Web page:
Spanish-American War Facts

The Spanish-American War had it roots in Cuba's struggle for freedom and independence from Spain. That started in 1895. Spain's brutality and repressive actions were shown in U.S. newspapers resulting in American sympathy for the Cuban cause.

Rebellion against Spanish rule had been going on for decades in Cuba and was noticed by Americans. A growing chorus demanding that the U.S. involve itself in the struggle were amplified starting on February 15, 1898 when the U.S. battleship USS Maine was sunk without explanation in Havana harbour. The Maine had been dispatched to Havana in 1898 to protect American interests as the Cubans continued to revolt against the Spanish.

On the evening of February 15, 1898, the Maine sank after her forward gunpowder magazines exploded. Nearly three-quarters of the battleship's crew or an estimated 260 crew died then or soon after. Investigators later discovered more than five tons of powder charges ignited, destroying the ship's forward third and sending the rest of the wreckage to the harbor bottom.

A short war

Even though Cuban independence was the reason for the Spanish-American War, it wasn't fought just in Cuba. It was also fought in the Caribbean and the Pacific.

On April 24, 1898 Spain officially declared war on the United States. The United States followed suit with its own declaration the next day.

Because neither Spain's army or navy were ready for a distant war with a large nation like the United States, the war proved to be quite one sided. On May 1, 1898, Commodore George Dewey led a U.S. naval squadron into Manila Bay in the Philippines. The anchored Spanish fleet was destroyed. Only seven Americans were injured in the morning attack. Later in August, U.S. troops occupied Manila.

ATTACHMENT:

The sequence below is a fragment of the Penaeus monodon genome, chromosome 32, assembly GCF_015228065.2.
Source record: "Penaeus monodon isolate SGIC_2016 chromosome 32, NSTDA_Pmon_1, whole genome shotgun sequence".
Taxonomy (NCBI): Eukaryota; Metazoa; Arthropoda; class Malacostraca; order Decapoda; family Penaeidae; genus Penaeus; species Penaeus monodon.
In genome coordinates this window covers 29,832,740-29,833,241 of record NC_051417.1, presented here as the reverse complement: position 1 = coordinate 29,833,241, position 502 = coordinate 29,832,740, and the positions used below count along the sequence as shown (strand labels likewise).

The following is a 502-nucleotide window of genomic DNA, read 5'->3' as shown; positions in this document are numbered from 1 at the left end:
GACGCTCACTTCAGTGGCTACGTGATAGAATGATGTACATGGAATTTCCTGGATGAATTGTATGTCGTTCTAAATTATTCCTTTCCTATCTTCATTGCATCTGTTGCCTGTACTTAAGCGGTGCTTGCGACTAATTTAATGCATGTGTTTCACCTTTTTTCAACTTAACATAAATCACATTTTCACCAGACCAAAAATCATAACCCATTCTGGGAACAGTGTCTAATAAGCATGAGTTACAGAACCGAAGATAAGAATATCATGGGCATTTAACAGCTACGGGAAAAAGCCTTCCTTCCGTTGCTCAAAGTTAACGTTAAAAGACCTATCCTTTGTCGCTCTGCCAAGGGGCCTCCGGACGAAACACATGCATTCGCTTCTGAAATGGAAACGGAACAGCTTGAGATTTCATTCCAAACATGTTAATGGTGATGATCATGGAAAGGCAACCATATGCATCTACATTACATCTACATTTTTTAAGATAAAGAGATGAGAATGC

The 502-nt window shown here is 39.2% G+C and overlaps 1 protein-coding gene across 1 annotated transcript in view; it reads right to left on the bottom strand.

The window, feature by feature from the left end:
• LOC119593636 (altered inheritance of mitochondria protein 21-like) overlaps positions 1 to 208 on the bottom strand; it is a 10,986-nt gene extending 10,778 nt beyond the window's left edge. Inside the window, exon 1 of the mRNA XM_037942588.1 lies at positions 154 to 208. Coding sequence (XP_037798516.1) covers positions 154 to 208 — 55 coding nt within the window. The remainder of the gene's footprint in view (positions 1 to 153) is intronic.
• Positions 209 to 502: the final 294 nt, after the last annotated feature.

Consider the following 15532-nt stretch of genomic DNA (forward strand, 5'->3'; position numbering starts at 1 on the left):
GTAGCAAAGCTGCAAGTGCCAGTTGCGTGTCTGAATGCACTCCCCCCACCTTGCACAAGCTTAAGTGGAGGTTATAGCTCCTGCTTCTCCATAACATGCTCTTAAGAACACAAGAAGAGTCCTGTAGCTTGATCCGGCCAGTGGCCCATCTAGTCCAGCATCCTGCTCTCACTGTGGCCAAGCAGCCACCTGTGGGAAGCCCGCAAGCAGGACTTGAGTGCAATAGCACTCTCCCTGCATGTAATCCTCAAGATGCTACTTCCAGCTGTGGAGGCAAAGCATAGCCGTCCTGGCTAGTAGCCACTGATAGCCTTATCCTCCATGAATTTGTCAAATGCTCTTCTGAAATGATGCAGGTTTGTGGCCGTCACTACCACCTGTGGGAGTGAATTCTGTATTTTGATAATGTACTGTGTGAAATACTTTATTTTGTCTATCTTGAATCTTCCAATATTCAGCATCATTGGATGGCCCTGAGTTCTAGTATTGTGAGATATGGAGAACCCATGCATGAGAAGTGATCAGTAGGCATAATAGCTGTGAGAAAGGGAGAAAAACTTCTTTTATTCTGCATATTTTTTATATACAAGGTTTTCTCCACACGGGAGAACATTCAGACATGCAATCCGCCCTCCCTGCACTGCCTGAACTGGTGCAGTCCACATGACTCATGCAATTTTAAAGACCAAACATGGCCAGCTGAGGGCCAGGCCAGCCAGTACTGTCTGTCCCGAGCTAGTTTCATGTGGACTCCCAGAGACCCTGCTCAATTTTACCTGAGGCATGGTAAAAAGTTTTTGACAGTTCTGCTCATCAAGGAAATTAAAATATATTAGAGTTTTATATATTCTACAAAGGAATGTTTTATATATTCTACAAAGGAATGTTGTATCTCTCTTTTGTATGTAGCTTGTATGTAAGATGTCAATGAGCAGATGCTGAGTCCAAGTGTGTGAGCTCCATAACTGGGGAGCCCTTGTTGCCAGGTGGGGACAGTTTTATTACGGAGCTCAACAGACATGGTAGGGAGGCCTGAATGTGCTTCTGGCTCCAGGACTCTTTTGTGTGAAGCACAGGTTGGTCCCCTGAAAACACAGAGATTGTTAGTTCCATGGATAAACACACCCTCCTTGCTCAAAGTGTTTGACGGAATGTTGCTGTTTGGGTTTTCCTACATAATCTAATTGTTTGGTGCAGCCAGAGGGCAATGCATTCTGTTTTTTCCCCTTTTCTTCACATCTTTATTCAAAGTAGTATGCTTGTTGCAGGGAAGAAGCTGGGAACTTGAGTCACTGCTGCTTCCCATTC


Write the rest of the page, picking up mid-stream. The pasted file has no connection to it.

The Spanish Caribbean fleet was under the command of Admiral Pascula Cervera and was located in Cuba's Santiago Harbor by U.S. reconnaissance. An army of troops and volunteers led by General William Shafter landed on the coast east of Santiago and slowly advanced on Santiago. Among the American troops was Theodore Roosevelt.

On July 3, Cervera led his squadron out of Santiago, attempting to escape by heading west. In the subsequent fight, all of his ships came under heavy fire from U.S. guns. On July 17, Cervera surrendered and the war was over.

Treaty of Paris signed

The Treaty of Paris was signed on December 10, 1898. By signing the Treaty, Spain renounced all claim to Cuba. It also gave Guam and Puerto Rico to the U.S., and transferred sovereignty of the Philippines to the U.S. in exchange for $20 million.

The Spanish-American War is considered a turning point in the history of Spain and the United States. For Spain, the defeat turned its attention from overseas colonial conquest toward domestic needs. This resulted in a literary and cultural flowering in the country and 20 years of economic growth.

For the United States, with its victory, emerged into a world power with widespread overseas possessions. It enabled us to have a stronger hand in international politics.

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